Gilford resident missing for hours, airlifted off Whiteface
July 28, 2010
Several hours after a 62-year-old Gilford man took off on his four-wheeler last Tuesday morning, he was reported missing by a relative. He was later found on Whiteface Mountain and airlifted for serious but not life threatening injuries.
At 9:30 a.m., the Gilford resident took out his all-terrain vehicle for the day, and left a note on the door for a family member, informing them that he took off on the mountain trail.
At 4:50 p.m., Gilford Fire Rescue was informed by a concerned relative that the man, whose name cannot be released at this time, should have returned from his ride on the Whiteface trail in Gilford, and assumed he was missing.
"We assembled the crews and sent two four wheelers into the woods at 6:30," said Gilford Fire Chief John Beland, whose crew was also assisted by a handful of Laconia Fire Department members and New Hampshire Fish and Game who specialize in search and rescues.
About 16 Gilford crew members and four or more Laconia Fire Department members were present, along with Fish and Game officers.
By 7:30 p.m., GFR firefighter Scott Mooney, one of the two searchers on an ATV, had located the victim by what is referred to as "the ledges," by a rock boulder field on the mountain trail.
It appeared that the man had fallen off his four-wheeler.
"The victim had crashed his four-wheeler at 11 a.m. that morning. He had been there for quite a while," said Beland.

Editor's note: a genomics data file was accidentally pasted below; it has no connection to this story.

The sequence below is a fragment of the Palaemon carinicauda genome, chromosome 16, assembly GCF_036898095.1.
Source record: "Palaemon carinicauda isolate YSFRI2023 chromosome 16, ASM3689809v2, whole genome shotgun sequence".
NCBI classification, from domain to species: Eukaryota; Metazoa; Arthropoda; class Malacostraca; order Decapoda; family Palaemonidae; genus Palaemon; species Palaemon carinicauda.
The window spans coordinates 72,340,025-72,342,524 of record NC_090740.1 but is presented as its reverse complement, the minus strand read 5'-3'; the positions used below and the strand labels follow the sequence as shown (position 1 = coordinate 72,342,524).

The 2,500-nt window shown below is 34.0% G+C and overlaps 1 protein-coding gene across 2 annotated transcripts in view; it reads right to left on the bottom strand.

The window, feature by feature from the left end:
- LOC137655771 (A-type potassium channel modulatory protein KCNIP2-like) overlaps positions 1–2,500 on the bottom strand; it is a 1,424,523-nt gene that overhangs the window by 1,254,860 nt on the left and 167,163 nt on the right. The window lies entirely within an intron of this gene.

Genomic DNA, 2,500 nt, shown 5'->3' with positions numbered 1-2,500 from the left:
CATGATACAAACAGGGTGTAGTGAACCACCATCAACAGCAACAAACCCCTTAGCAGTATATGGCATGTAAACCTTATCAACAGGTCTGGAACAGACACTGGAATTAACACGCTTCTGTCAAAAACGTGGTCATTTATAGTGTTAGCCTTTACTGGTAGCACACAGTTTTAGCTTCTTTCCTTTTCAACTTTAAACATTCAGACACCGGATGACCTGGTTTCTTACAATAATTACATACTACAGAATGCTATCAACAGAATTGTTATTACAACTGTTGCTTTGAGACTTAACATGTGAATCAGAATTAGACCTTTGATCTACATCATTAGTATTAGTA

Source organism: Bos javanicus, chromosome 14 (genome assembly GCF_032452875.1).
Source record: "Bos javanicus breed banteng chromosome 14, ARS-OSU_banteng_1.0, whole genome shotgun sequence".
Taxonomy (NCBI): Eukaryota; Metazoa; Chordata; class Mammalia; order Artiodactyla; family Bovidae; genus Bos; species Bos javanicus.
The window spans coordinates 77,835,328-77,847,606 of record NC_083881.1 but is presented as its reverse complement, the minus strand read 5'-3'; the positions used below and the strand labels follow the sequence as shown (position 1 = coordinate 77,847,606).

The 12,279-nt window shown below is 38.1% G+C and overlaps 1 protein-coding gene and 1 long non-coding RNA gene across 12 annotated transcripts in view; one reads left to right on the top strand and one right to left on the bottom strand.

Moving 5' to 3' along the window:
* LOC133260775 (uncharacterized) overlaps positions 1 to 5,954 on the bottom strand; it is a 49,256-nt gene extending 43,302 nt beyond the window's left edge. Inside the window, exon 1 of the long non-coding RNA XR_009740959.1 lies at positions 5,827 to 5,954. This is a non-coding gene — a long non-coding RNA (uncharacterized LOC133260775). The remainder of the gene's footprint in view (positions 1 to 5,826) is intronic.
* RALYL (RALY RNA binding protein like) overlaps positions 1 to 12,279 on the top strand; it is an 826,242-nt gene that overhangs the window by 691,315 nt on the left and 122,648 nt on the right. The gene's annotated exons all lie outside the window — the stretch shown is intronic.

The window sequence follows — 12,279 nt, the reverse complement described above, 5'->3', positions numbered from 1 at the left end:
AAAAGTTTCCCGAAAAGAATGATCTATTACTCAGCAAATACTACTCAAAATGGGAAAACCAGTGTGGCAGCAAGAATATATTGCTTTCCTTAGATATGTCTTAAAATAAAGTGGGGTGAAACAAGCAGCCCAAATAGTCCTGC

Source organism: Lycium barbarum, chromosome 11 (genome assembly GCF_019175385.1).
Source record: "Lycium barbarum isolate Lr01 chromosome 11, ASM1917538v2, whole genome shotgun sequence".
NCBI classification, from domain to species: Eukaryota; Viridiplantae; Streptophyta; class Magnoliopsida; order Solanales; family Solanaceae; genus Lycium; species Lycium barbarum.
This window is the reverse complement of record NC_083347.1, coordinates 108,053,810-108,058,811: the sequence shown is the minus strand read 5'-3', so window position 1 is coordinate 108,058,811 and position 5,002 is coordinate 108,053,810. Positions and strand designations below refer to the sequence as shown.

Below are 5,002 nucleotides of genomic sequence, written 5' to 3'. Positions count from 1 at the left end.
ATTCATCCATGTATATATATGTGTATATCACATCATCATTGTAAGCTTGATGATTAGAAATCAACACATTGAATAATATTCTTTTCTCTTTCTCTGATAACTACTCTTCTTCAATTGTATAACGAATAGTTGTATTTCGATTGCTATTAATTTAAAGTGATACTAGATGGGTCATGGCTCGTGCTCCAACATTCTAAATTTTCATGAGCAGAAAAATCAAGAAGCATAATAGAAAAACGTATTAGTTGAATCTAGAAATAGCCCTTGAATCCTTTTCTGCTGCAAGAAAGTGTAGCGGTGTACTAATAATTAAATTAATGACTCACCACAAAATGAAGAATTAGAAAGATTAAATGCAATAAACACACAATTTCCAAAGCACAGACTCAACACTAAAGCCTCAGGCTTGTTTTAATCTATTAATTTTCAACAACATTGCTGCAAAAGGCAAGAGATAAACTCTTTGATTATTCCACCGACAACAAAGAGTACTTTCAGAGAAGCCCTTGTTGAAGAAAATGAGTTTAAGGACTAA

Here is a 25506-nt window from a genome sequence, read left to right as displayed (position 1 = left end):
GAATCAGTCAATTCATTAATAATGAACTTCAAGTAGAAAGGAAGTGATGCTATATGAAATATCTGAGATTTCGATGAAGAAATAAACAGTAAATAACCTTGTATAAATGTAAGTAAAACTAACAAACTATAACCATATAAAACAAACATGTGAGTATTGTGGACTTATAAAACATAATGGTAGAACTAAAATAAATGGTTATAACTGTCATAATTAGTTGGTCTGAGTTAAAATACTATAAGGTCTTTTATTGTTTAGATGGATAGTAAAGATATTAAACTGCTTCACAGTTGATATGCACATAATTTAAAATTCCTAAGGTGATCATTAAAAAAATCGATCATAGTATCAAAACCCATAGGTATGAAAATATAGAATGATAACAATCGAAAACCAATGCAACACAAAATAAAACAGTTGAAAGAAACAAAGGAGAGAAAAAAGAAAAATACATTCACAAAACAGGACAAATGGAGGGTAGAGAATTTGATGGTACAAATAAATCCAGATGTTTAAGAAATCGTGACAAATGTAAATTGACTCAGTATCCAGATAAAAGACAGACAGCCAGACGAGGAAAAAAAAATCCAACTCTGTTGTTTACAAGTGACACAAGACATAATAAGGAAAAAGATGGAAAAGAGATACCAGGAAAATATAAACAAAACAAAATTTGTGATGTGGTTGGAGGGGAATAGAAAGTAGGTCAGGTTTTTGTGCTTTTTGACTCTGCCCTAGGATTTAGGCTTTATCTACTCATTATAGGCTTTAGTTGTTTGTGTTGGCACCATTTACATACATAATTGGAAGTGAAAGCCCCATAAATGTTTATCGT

Beland said the terrain would have posed problems in carrying the injured patient down 1,500 feet, and although his injuries were not life threatening, it was decided that a Dartmouth Hitchcock helicopter, which managed to land on the summit, would transport the man to the hospital.
The man was lifted off the mountain by 9:25 p.m. after carried to the mountaintop, where it took another hour or so for all searchers to return from the mountain.
The man was conscious when found by the crew, although he appeared to have suffered some chest injuries.
He was believed to have his cell phone, although GFR received no response when attempting to contact the man to figure out his exact location.
"We have fairly frequent calls such as this (in the summer, spring, and fall). A percentage of the calls will resolve themselves on their own, but it's not atypical for us to be doing carry outs," said Beland. "The mountain trails are all heavily traveled, so it's not uncommon."